Cape Range National Park

Situated mostly On the west side of North West Cape, the Cape Range National Park is a spectacular place of rugged limestone ranges, deep canyons and 50 km of pristine beaches.

 

The park covers some 50,581ha and its boundary is only 40km from Exmouth.

 

Cape Range resulted from a gradual uplifting of the sea floor, fluctuating sea levels and the action of wind, rain and seaspray which weathered the range and plain.

 

Many rocks in the area are embedded with fossils. On the coastal plain on the west side of the range, fossilized coral reef are testimony to the primitive ecology of another time.

 

A highlight of any visit to the park is Yardie Creek. Here, a sand bar traps the deep blue water of the gorge catching striking reflections of multi-coloured bands in the sheer canyon walls.

 

A small population of rock wallabies dwell in the sheer walls of the gorge and add to its idyllic nature, while Euros and red kangaroos dot the coastal plain.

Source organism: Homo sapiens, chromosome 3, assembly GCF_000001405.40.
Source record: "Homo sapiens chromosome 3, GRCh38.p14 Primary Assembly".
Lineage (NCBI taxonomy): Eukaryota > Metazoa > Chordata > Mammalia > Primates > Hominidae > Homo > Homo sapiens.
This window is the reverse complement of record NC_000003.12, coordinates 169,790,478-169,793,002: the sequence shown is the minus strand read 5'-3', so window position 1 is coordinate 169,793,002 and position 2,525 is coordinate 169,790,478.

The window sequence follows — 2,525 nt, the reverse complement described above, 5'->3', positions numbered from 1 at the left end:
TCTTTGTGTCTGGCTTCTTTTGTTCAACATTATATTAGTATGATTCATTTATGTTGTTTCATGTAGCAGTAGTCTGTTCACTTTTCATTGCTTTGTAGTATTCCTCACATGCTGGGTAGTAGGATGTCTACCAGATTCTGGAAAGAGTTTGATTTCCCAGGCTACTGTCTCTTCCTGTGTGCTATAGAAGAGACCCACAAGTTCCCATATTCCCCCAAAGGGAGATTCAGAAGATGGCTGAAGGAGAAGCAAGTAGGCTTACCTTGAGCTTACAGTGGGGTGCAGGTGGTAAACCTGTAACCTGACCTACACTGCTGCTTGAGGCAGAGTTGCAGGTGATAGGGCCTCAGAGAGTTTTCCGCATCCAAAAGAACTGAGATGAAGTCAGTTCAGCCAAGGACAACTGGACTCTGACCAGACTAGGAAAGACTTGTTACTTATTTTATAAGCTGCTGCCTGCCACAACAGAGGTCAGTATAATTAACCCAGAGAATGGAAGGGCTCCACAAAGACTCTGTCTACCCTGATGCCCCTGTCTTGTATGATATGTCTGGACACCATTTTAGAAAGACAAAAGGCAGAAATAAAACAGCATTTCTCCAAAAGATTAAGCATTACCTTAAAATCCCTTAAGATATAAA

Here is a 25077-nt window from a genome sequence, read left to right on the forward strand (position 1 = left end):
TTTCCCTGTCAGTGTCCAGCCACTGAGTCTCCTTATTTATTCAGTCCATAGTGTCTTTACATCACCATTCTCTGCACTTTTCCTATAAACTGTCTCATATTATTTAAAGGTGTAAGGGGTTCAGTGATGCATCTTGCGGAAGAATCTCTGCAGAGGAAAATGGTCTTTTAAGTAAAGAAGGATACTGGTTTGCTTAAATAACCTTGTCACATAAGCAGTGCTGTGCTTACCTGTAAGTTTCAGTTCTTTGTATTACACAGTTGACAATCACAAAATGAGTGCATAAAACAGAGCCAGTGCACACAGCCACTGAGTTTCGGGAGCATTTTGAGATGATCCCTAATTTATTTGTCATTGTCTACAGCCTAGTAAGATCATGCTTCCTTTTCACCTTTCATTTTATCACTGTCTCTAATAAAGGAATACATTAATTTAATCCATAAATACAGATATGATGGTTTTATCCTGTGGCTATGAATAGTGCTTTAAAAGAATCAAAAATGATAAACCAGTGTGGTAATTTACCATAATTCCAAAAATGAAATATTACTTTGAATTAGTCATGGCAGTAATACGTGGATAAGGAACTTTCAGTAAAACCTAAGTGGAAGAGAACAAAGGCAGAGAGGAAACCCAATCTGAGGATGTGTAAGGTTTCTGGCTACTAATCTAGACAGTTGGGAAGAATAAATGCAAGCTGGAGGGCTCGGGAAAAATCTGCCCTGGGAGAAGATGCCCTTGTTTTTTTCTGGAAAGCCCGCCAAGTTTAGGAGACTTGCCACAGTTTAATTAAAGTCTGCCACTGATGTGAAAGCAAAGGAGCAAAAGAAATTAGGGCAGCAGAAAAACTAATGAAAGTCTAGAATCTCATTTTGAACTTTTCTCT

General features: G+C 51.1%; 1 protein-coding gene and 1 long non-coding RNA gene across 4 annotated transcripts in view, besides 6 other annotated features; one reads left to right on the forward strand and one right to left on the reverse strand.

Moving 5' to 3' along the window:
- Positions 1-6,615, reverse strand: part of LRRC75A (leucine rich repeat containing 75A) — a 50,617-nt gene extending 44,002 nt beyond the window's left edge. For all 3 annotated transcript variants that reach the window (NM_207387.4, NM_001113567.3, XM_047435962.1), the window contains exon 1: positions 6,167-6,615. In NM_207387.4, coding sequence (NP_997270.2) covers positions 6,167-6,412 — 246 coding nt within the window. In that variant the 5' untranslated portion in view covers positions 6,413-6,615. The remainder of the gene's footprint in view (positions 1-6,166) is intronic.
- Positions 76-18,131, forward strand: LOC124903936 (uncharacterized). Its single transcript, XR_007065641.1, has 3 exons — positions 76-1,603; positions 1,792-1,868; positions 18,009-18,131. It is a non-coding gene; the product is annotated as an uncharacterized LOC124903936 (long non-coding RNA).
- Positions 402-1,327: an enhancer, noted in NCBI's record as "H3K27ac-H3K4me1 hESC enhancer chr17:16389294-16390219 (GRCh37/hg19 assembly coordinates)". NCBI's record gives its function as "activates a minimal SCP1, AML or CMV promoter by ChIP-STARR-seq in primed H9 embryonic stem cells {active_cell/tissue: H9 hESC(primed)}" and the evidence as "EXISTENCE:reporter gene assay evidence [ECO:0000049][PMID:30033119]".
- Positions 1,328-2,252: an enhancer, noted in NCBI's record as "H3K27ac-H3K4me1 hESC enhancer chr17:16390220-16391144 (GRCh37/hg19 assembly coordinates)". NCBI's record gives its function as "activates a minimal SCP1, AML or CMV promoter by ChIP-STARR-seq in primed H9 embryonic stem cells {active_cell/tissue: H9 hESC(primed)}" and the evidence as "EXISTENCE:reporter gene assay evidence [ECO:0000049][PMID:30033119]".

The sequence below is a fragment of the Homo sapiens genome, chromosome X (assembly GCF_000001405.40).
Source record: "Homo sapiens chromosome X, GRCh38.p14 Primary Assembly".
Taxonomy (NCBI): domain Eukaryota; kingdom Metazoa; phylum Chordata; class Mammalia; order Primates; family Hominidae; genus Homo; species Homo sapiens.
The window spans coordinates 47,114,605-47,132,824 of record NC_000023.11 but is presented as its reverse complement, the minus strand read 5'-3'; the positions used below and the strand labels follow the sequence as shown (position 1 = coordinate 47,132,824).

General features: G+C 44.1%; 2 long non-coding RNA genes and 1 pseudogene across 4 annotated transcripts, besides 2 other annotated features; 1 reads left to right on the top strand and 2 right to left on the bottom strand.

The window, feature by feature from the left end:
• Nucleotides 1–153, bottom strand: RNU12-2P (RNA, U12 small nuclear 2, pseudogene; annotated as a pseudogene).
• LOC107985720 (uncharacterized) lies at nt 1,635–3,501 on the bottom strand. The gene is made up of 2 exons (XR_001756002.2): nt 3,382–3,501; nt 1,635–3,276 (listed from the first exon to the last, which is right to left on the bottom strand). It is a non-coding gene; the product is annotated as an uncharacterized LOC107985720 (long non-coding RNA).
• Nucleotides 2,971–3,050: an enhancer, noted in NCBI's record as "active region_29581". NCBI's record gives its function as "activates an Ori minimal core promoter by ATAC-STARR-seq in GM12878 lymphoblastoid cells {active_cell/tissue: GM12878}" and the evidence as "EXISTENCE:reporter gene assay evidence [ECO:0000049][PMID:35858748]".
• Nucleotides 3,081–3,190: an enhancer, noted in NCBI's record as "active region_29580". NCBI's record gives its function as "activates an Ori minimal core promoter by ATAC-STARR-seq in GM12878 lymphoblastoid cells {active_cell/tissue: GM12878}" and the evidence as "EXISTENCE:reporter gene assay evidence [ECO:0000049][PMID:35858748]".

To fully appreciate the wonders of the park visit the Milyering Visitor Centre. The centre has an array of models, videos, a library selection and many graphic displays.

 

The nearest towns for supplies are:

 

Exmouth 40km from the northern end of the park 85km from Yardie Creek,

 

Coral Bay: 70km from the southern end of the park 112km from Yardie Creek Gorge.

 

Cape Range it self is largely inaccessible, but two roads run from the Learmonth- Exmouth Road into the range from the east.

 

Shothole Canyon Road winds along the bottom of a steep-sided canyon.

 

Charles Knife Road runs along a razor- back ridge to the crest of the Range. (WAPET drilled for oil here, in the 1950s, and the capped well-head is at the end of the road).

 

While both roads are signposted, they are steep and winding and unsuitable for caravans and trailers. Please also note that there is no access through to the coast.

 

On the west coast, there are a number of camping areas and car parks on the shore of Ningaloo Marine Park.

 

Travellers should note that there is almost no permanent surface water in the Cape Range. Please carry water at all times.

 

 

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